A person wakes up at 0600. They grab a cup of coffee, shower, get dressed, head to work. They're out the door at 1700 to rush home, change, and head to their CAP meeting which starts at 1830. They're on a time constraint; it's getting dark. Their uniform is all jacked up; the cadets notice, but nobody says anything to the person. Patches out of place, one boot isn't laced up all the way; tomato paste on white bread looks better. But they're a good pilot. 500 hours, no incidents, IFR-rated. Time to start the pre-brief, the preflight, and get out before it gets too late. Weather looks perfect, aircraft looks good. It would probably help to remove that chalk before you try to push the plane out. It happens. Good start, good run-up. A no-issue flight. Taxiing back in....CLUNK. The wing tip just clipped the van; it was moved closer to the hangar to unload some gear from last weekend's training exercise. It isn't usually parked there.

Looking sloppy is a sign of rushing. When you rush, you start to make mistakes. No, a sloppy uniform is not causation to an aircraft accident. They're correlated in the sense of not paying attention. And blowing it off---"Meh, who cares? The regulation says uniforms. Jeans and a t-shirt are fine"---becomes complacency and carelessness.

If they're disregarded that simple reg, what else are they disregarding?

It's unprofessional. And unprofessional equals unsafe.
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LSThiker
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« Reply #10 on: May 08, 2018, 02:07:16 PM »

The off-topic uniform nonsense got moved to its own topic.  ::)

Actually, it was a calculated move, which has demonstrated a point:  The knee jerk reactions by members of CAP.

We are all too quick to chastise others but fail to see the whole picture and differentiate honest mistakes from the level of severity of disregarding the rules. 

We can throw "attention to detail" and "professionalism" around all day but what does that really mean?  Where do we draw the line on this slippery slope? 

If a member cannot wear the uniform properly, does that really mean they cannot fly the aircraft correctly?  I think we are making some large generalizations while we can cite anecdotal evidence to support our claims.  But does not mean it is true?  Is it true for uniforms?  What about CAPF 2a?  Rank abbreviations?  Failing to hold to attention to detail, does this mean the pilot is disregarding other rules?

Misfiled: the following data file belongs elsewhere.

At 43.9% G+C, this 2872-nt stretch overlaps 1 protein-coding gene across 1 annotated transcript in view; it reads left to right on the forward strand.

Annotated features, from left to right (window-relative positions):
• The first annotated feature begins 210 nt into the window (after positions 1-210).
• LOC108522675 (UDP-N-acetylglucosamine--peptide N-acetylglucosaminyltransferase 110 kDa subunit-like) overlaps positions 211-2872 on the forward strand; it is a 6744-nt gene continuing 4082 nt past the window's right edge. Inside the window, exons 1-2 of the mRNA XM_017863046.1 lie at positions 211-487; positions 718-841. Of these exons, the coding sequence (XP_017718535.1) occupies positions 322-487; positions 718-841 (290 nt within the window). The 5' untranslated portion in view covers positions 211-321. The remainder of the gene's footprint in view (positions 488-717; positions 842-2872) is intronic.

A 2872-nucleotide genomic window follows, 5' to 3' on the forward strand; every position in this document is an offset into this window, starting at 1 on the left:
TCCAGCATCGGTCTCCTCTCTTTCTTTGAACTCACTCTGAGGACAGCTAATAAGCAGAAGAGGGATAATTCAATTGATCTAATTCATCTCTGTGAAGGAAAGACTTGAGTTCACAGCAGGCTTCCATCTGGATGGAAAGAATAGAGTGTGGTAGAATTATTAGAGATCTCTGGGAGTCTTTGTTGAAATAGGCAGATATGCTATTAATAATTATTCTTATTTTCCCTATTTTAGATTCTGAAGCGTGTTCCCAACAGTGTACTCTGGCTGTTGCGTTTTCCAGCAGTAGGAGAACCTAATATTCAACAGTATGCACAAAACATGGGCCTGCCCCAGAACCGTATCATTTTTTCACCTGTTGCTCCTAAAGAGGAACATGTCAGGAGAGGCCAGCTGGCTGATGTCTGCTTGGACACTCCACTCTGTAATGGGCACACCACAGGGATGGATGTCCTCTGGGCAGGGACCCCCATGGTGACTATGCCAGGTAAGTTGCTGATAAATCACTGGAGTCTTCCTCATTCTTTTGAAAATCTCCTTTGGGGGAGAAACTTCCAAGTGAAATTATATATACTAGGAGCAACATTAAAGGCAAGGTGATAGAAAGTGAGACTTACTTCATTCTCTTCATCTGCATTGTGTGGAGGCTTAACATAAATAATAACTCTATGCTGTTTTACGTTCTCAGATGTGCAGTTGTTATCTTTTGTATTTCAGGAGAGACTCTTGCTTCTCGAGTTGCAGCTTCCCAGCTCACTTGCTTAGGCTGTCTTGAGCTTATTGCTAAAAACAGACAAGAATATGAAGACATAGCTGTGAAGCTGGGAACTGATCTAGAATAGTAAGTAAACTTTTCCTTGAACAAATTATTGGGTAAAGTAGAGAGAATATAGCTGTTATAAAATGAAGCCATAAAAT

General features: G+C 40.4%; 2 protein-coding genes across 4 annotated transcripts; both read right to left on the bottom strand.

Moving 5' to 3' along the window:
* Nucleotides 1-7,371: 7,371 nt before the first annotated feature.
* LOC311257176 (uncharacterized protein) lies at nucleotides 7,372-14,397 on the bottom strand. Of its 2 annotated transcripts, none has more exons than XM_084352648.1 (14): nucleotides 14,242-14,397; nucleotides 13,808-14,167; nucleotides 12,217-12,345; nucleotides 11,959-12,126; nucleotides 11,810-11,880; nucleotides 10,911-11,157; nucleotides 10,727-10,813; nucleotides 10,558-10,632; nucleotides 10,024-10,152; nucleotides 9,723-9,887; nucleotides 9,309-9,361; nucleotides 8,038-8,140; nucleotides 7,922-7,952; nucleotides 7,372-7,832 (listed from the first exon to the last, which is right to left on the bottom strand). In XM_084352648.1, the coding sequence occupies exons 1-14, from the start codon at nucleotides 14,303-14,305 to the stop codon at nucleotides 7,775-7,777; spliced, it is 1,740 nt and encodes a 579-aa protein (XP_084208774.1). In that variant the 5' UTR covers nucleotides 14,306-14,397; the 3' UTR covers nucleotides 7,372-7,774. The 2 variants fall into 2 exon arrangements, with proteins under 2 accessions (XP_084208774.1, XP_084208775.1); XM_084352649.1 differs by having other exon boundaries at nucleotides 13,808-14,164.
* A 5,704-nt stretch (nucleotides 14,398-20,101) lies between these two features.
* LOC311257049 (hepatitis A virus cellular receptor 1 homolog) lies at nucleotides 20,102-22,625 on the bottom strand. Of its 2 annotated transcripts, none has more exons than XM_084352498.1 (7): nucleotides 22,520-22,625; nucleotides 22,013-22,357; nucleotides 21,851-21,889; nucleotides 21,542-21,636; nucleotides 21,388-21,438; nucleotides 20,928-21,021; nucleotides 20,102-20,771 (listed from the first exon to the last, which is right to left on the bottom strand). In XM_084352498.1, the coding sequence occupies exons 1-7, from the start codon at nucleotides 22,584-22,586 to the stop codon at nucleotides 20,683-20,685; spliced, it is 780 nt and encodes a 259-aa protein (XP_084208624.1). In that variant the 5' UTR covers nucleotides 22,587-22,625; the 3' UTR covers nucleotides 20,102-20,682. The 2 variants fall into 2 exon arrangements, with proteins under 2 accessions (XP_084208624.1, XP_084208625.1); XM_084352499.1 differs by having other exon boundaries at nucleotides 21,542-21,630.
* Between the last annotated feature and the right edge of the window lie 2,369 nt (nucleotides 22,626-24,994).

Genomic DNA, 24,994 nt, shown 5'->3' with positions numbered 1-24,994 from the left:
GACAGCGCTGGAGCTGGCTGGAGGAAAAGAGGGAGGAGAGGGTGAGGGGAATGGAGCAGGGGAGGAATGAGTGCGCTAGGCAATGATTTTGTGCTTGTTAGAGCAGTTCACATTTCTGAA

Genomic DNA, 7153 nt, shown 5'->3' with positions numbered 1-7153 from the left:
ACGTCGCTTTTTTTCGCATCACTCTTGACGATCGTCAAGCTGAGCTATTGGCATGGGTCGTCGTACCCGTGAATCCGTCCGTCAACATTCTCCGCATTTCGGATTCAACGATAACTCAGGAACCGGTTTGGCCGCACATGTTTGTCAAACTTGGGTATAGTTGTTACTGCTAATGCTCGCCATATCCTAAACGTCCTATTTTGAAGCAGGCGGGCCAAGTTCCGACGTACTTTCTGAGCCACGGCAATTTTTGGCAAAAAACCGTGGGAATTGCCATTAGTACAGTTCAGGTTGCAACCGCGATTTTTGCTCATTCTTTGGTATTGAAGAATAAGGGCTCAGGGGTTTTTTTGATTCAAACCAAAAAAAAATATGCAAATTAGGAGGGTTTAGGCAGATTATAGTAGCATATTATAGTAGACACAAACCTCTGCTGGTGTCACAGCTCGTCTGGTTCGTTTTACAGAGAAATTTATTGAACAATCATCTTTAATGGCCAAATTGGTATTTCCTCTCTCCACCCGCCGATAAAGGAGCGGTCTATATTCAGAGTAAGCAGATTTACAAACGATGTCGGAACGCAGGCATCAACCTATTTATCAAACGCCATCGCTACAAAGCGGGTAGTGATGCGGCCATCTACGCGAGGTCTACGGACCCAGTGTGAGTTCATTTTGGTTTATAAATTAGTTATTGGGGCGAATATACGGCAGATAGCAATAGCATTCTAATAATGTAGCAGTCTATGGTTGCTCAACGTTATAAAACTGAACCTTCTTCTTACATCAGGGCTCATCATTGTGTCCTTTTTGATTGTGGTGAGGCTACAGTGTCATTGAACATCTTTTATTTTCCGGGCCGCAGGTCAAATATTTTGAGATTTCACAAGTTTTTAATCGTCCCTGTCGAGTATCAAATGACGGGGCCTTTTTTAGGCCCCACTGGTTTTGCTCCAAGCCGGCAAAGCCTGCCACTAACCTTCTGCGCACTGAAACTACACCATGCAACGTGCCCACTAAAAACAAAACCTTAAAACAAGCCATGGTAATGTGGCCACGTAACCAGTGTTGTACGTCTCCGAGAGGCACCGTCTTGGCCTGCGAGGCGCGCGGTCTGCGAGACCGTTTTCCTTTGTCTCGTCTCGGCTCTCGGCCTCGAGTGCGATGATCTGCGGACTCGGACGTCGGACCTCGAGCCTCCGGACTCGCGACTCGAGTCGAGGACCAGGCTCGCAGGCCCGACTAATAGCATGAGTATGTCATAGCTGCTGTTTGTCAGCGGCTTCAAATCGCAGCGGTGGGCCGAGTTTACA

Or is there an acceptable balance that really needs to be struck?   

Quote
If they're disregarded that simple reg, what else are they disregarding?

Obviously a member that disregards the rules should be immediately grounded.  They are no longer being professional and are thus unsafe.  Like all the great military, CAP, civilian leaders that just disregarded that driving law today.  Where do we draw the line on this, though?  Do we not see the irony in this sentiment?  We named an award after an aviator that disregarded the rules to prove a point.  But we ignore that because he was right (which I agree were bad rules designed to make him fail). 

Is it not possible that yes that pilot is a darn great pilot even if his boots are not properly laced?

Or have we gotten to the point we are scared of our own shadow?

I agree with Gen Smith and hope a change for the better can be made.
 
« Last Edit: May 08, 2018, 02:17:38 PM by LSThiker » Logged
etodd
Salty & Seasoned Contributor

Posts: 1,165

« Reply #11 on: May 08, 2018, 04:06:30 PM »

Everyone's points above are all good and correct.

I just like to simplify things.

By wearing the bare minimum Polo outfit ... I have eliminated maybe 50 things on the checklist to worry about.

And THAT means I can concentrate on the aircraft checklist and not be sitting there worrying whether that patch on my shoulder is slightly off center and maybe I should get a better shine on my shoes.

Decreased work load equals better proficiency and safety.

CAP MANUAL 39-1 is 130 pages long of rules and regs that have nothing to do with SAR or Aerospace Education!  We should drop that down to a trifold pamphlet.
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Eclipse
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« Reply #12 on: May 08, 2018, 04:12:41 PM »

You're missing the points made about joining the organization and not just the
one department you like.

In any number of threads you've made proud points about owning the MBU but never wearing it
like that's some how a good thing.

CAP doesn't need "pilots", it needs "members".  Members who fully participate and who don't fall back on
"well no one at my unit has ever said anything", etc.
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Mitchell 1969
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« Reply #13 on: May 08, 2018, 11:39:00 PM »

Edit: deleted because of a quoting error - my follow-up fell out of context.


Sent from my iPhone using Tapatalk
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Bernard J. Wilson, Major, CAP

Mitchell 1969; Earhart 1971; Eaker 1973. Cadet Flying Encampment, License, 1970. IACE New Zealand 1971; IACE Korea 1973.

CAP has been bery, bery good to me.
TheSkyHornet
Salty & Seasoned Contributor

Posts: 1,188

« Reply #14 on: May 10, 2018, 04:21:08 PM »

You're missing the points made about joining the organization and not just the
one department you like.

In any number of threads you've made proud points about owning the MBU but never wearing it
like that's some how a good thing.

CAP doesn't need "pilots", it needs "members".  Members who fully participate and who don't fall back on
"well no one at my unit has ever said anything", etc.

This.